Many of you are aware of FAA’s confused state over “repositionable gear” for LSA floatplanes. At present the agency is stalled regarding the issue. I understand from highly placed officials that a solution could be to allow one gear movement per flight. That would fix the problem but changes move very slowly in the federal bureaucracy. To kick start action, one active producer of floats and flying boats — Czech Aircraft Works, and their U.S. partner, Sport Aircraft Works — has swiftly gotten the agency to release a “Petition for Exemption.” The usual dense federal language describes the petition, but Sport Aircraft Works has made responding much easier. Go to their website and follow the directions; they provide a link to the FAA submission site. Comments must be received by March 6, 2006, so if this matters to you (and it should!), then please take action quickly.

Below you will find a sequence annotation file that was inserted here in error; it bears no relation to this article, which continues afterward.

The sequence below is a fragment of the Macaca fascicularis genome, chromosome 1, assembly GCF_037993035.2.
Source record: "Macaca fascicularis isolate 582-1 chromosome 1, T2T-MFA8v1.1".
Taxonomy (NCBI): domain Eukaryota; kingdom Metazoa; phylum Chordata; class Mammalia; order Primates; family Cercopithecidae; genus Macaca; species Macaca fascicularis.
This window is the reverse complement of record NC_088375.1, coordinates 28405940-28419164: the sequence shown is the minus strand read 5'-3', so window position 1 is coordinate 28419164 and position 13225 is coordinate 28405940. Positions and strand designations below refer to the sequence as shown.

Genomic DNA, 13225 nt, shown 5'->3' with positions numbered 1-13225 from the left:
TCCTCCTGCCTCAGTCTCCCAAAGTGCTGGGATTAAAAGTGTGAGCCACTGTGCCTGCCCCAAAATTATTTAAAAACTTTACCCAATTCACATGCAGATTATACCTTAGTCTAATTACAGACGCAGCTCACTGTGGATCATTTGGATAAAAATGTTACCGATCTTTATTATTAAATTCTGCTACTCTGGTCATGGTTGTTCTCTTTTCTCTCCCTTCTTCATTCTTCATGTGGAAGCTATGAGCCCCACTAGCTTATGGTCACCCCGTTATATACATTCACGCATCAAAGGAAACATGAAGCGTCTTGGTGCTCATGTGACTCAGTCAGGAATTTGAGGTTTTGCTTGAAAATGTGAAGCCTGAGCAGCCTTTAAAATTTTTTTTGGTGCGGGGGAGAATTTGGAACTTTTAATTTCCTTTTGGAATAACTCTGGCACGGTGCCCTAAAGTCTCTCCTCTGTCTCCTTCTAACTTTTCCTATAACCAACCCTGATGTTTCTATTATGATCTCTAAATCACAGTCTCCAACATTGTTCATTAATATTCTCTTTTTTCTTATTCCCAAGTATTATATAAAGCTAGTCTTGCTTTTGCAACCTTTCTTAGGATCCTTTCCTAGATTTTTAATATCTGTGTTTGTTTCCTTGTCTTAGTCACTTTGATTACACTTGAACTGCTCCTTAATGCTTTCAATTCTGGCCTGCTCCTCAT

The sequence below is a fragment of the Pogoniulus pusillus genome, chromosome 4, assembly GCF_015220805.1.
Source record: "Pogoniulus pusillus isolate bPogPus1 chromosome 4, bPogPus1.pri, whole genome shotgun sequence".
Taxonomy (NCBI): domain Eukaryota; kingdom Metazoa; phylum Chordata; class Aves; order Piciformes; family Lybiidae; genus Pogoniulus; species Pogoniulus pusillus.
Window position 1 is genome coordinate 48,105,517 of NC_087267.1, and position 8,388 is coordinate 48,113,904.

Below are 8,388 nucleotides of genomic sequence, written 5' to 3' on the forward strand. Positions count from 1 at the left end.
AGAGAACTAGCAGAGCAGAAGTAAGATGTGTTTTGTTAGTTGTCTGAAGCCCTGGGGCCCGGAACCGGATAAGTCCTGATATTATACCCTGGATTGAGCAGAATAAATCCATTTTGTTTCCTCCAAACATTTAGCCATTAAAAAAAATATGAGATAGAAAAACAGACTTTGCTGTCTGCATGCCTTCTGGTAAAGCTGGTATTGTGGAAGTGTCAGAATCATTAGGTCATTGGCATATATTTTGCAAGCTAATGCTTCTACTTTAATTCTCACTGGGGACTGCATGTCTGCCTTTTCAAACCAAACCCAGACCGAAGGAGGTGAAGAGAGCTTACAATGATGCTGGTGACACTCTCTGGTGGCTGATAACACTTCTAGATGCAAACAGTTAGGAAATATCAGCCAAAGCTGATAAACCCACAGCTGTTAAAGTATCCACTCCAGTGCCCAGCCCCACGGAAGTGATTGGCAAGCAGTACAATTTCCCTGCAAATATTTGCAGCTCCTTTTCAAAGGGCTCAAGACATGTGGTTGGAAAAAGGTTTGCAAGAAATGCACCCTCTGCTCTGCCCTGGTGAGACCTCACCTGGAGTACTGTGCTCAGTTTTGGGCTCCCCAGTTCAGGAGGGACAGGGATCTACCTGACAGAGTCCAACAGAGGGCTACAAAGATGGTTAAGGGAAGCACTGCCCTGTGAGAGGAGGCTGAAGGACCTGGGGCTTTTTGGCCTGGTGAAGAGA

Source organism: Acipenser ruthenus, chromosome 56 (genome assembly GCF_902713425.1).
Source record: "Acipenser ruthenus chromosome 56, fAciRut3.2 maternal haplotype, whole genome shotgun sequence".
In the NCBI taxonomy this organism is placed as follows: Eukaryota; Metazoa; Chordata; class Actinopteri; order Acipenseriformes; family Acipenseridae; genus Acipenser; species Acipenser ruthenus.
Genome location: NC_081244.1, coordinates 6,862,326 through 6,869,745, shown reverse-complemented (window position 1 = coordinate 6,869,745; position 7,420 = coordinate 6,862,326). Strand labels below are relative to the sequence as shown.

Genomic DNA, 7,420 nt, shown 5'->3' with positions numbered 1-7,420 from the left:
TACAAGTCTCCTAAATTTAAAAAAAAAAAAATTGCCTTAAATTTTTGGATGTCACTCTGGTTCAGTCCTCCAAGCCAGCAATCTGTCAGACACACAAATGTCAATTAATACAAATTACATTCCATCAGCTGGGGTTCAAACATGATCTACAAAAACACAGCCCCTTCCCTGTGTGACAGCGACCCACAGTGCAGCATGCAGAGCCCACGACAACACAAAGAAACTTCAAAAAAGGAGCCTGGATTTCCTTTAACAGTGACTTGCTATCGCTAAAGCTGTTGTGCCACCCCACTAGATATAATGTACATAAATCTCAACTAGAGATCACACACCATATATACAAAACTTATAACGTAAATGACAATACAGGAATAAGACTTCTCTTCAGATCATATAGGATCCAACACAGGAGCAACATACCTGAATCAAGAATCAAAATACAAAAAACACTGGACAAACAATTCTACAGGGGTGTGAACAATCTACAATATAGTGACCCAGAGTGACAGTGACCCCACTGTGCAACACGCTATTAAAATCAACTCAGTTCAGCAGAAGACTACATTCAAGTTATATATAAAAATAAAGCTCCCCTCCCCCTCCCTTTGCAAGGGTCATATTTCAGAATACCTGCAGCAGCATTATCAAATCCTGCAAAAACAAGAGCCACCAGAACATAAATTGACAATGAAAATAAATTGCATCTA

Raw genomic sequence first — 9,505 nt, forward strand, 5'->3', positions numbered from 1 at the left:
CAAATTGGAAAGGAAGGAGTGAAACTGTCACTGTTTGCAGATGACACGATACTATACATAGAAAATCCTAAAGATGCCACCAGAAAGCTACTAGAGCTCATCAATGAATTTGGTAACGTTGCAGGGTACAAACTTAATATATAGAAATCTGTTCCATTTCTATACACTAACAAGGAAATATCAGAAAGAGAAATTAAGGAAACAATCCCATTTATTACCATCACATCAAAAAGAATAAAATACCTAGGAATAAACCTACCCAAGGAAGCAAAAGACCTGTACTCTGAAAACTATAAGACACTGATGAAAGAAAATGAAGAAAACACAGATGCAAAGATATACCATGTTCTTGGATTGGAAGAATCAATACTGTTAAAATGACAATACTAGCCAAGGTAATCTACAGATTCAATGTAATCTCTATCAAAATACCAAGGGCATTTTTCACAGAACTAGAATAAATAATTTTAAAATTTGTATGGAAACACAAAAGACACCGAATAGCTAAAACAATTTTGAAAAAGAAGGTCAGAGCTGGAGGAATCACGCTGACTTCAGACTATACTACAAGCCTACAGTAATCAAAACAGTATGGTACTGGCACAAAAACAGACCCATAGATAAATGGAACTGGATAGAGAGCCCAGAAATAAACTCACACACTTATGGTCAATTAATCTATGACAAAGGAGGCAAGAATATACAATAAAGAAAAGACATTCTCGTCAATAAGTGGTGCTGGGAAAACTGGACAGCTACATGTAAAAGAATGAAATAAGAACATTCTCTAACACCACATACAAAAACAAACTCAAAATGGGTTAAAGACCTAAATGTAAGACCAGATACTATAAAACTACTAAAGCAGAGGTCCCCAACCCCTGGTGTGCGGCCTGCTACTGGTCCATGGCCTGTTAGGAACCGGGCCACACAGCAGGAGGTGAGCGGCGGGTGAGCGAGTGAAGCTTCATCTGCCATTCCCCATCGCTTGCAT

With 191 Mermaid orders on the books, Sport Aircraft Works (SAW) is understandably anxious to start deliveries. The trouble is — or the advantage is, if you’re a willing buyer — that Mermaid is an amphibian. That means it has gear that moves, or…”repositions.” The repositionable gear dilemma remains unresolved, despite the petition for exemption by Czech Aircraft Works. So for now, says SAW’s Danny Defelici, “We’ll be placarding the Mermaid against moving the gear in flight.” He added that at the recent Sebring Expo, several top FAA officials looked for a reason that Mermaid could not be SLSA certified. “They found nothing to prevent it, so we went ahead and obtained our certificate,” Danny explained. Mermaid is #28 to win SLSA credentials. While the agency figures out its response, an exemption process could allow all floatplane or amphib producers to go forward with deliveries in time for the summer season.